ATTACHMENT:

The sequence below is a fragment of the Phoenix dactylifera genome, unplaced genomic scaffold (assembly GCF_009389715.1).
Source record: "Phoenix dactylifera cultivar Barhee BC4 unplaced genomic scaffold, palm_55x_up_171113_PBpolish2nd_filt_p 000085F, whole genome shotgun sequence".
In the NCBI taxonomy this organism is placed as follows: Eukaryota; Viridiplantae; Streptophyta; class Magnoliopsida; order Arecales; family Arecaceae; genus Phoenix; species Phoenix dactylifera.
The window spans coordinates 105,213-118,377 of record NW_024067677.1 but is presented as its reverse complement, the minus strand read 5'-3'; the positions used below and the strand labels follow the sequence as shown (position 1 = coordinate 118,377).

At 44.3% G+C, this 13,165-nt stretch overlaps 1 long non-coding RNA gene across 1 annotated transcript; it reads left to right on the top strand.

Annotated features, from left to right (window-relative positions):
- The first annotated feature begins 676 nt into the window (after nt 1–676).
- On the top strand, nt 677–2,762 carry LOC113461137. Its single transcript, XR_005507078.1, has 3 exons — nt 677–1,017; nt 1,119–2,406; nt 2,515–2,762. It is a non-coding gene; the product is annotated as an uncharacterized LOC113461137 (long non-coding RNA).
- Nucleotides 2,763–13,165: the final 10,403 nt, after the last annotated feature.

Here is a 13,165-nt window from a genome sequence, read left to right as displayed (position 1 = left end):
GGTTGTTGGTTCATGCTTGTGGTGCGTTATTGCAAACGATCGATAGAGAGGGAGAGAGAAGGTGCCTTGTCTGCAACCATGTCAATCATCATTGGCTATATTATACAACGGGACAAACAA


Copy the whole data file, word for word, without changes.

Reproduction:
The sequence below is a fragment of the Phoenix dactylifera genome, unplaced genomic scaffold (assembly GCF_009389715.1).
Source record: "Phoenix dactylifera cultivar Barhee BC4 unplaced genomic scaffold, palm_55x_up_171113_PBpolish2nd_filt_p 000085F, whole genome shotgun sequence".
In the NCBI taxonomy this organism is placed as follows: Eukaryota; Viridiplantae; Streptophyta; class Magnoliopsida; order Arecales; family Arecaceae; genus Phoenix; species Phoenix dactylifera.
The window spans coordinates 105,213-118,377 of record NW_024067677.1 but is presented as its reverse complement, the minus strand read 5'-3'; the positions used below and the strand labels follow the sequence as shown (position 1 = coordinate 118,377).

At 44.3% G+C, this 13,165-nt stretch overlaps 1 long non-coding RNA gene across 1 annotated transcript; it reads left to right on the top strand.

Annotated features, from left to right (window-relative positions):
- The first annotated feature begins 676 nt into the window (after nt 1–676).
- On the top strand, nt 677–2,762 carry LOC113461137. Its single transcript, XR_005507078.1, has 3 exons — nt 677–1,017; nt 1,119–2,406; nt 2,515–2,762. It is a non-coding gene; the product is annotated as an uncharacterized LOC113461137 (long non-coding RNA).
- Nucleotides 2,763–13,165: the final 10,403 nt, after the last annotated feature.

Here is a 13,165-nt window from a genome sequence, read left to right as displayed (position 1 = left end):
GGTTGTTGGTTCATGCTTGTGGTGCGTTATTGCAAACGATCGATAGAGAGGGAGAGAGAAGGTGCCTTGTCTGCAACCATGTCAATCATCATTGGCTATATTATACAACGGGACAAACAA